Enterprise

Nvidia will now let you rent a DGX Station A100 mini supercomputer

It’s not meant for gaming though

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Today, many services are based on a subscription model, whether it’s music streaming or ordering monthly coffee brew packs. Even the gaming industry is gradually moving to a subscription-based business. So, what’s left? How about subscribing to a plan that gives you access to a supercomputer?

Nvidia is trying to pull off a trend in the supercomputer world — selling them via a subscription model. The equipment is costly and requires a lot of upfront investment, discouraging smaller companies or individual developers.

Its DGX Station A100 is a new cloud-native supercomputer that delivers 2.5 Petaflops of AI training power & 5 PetaOPS of INT8 inferencing horsepower. It’s also unique to support MIG (Multi-Instance GPU) protocol, allowing multiple processes to execute faster. The computing resources can be shared with up to 28 scientists at once.

Each A100 system has dual AMD EPYC 7742 CPUs with 64-cores each, supports up to 2TB of memory, and has eight A100 GPUs.

A DGX SuperPod, on the other hand, consists of multiple DGX Station computers. They are AI supercomputers featuring 20 or more Nvidia DGX A100 systems and Nvidia InfiniBand HDR networking. Nvidia intends to open the world of AI to more enterprise customers for artificial intelligence, drug research, autonomous vehicles, and more.

The bare-metal server features 80 GB A100 Tensor Core GPUs, delivering 25 percent faster inference performance and two times faster data analytics performance. This rig clearly isn’t meant for gaming and is specifically designed for research, complex calculations, and content creation.

It’s the first time Nvidia is trying a subscription model, and it genuinely makes a lot of sense. GX Stations start at US$ 149,000, while the DGX SuperPod starts at US$ 7 million and scales to US$ 60 million. This makes it a herculean task for a small team to source the gear. A subscription starts at US$ 9,000 a month, and even though it may sound a lot for a “processor,” it isn’t.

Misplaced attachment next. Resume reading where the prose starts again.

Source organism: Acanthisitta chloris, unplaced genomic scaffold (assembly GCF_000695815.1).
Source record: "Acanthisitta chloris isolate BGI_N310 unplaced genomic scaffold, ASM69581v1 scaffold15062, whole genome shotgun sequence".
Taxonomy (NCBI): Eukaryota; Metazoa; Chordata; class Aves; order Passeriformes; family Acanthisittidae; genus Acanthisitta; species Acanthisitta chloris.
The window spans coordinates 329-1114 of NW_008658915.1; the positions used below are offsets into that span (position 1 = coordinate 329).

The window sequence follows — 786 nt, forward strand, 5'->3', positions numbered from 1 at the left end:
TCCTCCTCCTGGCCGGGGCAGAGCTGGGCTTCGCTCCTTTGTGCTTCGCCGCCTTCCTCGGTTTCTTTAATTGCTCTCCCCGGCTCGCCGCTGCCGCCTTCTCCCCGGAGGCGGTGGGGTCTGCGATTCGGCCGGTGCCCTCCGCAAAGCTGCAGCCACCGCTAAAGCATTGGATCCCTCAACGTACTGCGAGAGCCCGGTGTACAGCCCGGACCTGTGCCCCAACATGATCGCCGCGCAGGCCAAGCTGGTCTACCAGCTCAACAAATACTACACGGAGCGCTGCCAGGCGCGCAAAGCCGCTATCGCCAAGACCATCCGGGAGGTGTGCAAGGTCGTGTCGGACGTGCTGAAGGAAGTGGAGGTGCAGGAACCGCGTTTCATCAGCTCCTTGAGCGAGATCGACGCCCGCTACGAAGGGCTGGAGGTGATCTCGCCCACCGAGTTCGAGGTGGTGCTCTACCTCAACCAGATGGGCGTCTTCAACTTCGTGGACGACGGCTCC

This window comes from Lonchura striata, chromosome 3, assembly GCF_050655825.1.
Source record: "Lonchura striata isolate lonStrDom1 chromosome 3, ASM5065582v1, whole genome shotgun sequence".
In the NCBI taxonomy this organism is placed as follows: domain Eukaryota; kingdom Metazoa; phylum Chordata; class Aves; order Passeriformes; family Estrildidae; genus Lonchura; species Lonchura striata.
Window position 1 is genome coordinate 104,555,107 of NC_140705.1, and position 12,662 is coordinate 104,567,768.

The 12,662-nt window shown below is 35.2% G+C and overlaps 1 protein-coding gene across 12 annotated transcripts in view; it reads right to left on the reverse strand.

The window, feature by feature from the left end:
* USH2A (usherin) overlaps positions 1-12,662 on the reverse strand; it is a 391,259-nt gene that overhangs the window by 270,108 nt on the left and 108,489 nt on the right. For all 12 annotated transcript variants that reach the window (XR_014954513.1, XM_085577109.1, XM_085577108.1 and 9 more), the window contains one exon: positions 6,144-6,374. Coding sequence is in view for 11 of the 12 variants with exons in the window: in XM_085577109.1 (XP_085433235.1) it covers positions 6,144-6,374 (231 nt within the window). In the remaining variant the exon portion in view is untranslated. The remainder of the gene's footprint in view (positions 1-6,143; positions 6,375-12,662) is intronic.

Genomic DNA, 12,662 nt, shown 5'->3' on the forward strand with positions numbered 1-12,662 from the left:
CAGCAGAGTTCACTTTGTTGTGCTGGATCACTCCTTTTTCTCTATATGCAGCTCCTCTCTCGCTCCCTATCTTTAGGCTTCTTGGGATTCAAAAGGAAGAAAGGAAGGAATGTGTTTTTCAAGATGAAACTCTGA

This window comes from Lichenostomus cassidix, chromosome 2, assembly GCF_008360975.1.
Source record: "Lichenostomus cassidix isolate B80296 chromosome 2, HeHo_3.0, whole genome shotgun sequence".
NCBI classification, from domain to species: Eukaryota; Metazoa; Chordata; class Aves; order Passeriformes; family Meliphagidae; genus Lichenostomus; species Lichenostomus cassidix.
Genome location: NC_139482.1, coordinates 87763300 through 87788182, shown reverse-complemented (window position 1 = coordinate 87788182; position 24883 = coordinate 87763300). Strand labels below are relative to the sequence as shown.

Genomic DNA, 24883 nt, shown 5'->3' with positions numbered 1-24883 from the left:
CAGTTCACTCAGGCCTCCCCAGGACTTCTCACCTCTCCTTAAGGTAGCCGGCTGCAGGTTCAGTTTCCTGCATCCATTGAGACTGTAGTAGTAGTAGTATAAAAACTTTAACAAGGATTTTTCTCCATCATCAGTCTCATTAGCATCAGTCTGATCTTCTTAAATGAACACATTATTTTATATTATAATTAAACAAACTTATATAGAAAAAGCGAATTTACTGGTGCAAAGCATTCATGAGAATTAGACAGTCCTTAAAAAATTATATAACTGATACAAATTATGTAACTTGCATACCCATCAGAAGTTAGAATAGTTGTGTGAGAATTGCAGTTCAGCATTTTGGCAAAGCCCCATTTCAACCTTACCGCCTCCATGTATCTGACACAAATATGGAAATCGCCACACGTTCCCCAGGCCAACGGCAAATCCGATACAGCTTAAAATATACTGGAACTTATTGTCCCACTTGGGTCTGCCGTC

Enterprise

Facebook faces British privacy lawsuit worth billions

For allegedly selling its users’ data

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The hits just don’t stop coming. Since being called out for alleged manipulation during the 2016 elections (and arguably before that), Facebook has endured hit after hit from privacy pundits, security firms, and global courts. Now, after much deliberation, criticisms and lawsuits against the platform are finally coming to roost. In Britain, for example, Facebook stands to lose billions in a privacy lawsuit from Britain.

As reported by Reuters, Britain’s Financial Conduct Authority senior adviser Liza Lovdahl Gormsen filed the huge lawsuit to represent British citizens who used the platform between 2015 and 2019 — which approximates 44 million people. The suit alleges that Facebook used unfair terms and conditions to force users to give up their rights to their own information. The entire lawsuit is worth GBP 2.3 billion (or approximately US$ 3.15 billion). Though Facebook is worth over US$ 100 billion now, such a lawsuit likely isn’t insignificant to the company.

But, of course, it doesn’t come without precedent. Last year, the company was scrutinized extensively because of whistleblower Frances Haugen’s revelations. According to the former Facebook employee, the platform knowingly creates ruptures in societies everywhere in the world. Besides its effect on mental health and geopolitics, Facebook was also criticized for selling personal data and treating its users as marketable products.

While Britain’s claim is already extensive, it is far from the only country looking to break the company up. The platform is also facing issues in its own home turf for the same charges. The year is just starting, and this likely won’t be Facebook’s last trip to the legal battlefield.